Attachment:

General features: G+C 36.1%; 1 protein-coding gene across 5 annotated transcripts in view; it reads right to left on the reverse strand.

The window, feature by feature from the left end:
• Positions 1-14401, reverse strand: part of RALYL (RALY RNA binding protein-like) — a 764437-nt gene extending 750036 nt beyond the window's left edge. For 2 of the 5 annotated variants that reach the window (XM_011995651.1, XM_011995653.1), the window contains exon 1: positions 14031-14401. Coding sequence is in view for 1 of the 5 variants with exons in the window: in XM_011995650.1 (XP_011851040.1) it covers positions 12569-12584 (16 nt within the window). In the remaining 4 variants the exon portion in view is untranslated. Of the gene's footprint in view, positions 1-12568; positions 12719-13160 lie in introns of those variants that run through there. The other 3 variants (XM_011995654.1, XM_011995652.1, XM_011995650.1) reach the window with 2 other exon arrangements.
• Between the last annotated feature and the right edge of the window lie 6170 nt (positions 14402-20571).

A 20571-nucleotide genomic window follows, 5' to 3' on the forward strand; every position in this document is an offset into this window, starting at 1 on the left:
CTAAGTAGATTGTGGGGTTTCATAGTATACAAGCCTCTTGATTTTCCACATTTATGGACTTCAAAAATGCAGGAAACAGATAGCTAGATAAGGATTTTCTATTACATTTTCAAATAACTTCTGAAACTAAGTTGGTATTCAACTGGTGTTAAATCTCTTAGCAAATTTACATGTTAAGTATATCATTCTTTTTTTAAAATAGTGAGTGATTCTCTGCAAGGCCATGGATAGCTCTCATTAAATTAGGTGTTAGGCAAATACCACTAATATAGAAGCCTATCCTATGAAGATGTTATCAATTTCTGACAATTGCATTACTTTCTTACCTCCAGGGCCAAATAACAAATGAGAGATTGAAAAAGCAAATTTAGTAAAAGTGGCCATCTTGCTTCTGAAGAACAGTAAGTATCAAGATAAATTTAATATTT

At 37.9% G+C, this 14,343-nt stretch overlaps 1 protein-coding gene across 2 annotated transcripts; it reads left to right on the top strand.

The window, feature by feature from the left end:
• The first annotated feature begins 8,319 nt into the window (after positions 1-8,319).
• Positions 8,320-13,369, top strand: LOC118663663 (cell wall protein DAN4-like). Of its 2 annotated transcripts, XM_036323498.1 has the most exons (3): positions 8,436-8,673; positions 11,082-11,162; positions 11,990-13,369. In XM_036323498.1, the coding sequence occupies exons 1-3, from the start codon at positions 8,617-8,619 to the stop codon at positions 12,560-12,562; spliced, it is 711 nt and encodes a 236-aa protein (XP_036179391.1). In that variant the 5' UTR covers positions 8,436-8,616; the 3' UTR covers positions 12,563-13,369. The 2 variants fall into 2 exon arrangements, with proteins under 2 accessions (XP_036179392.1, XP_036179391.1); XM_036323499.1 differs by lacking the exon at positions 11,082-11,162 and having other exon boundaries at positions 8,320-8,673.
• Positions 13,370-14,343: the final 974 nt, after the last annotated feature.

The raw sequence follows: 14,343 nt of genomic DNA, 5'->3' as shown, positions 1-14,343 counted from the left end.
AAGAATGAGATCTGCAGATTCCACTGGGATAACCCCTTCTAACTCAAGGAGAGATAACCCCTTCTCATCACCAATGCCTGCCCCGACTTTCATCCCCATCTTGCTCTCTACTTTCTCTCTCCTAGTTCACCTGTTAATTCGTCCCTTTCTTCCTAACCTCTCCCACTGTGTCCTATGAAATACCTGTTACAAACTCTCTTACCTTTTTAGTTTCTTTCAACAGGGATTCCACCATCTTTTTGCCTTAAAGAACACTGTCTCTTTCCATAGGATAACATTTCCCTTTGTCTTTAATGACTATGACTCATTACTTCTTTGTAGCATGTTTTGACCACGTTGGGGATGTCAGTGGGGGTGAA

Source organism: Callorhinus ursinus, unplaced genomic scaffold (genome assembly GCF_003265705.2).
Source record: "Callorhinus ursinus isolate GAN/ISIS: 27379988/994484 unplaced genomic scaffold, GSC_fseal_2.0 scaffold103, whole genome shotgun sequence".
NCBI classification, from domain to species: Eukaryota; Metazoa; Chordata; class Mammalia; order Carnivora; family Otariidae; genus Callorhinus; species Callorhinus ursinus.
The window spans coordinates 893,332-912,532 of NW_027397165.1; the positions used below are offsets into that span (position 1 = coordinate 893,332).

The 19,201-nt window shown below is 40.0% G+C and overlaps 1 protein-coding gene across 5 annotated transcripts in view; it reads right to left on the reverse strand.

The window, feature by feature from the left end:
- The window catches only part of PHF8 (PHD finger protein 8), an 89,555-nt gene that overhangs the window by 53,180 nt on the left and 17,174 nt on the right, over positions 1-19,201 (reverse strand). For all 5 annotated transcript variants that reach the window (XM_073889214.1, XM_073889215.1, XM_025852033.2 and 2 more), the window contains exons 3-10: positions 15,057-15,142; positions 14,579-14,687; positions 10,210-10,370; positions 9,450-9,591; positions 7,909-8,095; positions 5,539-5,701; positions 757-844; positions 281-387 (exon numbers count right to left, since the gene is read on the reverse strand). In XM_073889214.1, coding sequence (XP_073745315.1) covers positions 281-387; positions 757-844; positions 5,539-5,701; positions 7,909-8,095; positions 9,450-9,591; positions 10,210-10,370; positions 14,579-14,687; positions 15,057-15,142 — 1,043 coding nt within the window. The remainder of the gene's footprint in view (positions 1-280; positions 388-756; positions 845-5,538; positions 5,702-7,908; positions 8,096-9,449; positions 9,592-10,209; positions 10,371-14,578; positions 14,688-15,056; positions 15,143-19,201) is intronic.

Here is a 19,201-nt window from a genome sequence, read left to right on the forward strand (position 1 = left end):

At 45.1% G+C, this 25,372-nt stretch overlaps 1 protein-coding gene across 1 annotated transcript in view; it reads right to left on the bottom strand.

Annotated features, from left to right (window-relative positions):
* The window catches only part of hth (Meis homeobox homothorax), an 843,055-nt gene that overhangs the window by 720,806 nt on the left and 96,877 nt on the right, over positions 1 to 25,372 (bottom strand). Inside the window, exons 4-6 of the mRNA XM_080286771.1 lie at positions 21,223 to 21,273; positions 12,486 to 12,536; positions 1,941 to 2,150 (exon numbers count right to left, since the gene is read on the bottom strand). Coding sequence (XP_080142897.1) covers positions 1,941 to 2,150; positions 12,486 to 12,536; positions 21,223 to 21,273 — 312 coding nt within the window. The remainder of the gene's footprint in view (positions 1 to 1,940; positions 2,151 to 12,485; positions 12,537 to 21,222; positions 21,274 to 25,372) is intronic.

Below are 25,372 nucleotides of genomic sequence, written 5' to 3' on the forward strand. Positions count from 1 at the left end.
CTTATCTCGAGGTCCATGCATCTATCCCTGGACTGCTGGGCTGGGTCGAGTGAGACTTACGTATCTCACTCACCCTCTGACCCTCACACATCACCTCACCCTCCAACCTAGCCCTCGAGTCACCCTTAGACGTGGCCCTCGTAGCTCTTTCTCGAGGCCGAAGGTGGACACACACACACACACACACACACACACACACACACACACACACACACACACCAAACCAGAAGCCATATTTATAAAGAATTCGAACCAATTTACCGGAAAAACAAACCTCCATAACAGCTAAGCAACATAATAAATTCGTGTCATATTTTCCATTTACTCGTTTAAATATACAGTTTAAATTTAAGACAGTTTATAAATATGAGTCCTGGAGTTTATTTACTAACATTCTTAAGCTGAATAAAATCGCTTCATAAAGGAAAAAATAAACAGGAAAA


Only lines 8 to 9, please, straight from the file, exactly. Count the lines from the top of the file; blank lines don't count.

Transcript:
The window, feature by feature from the left end:
• The first annotated feature begins 8,319 nt into the window (after positions 1-8,319).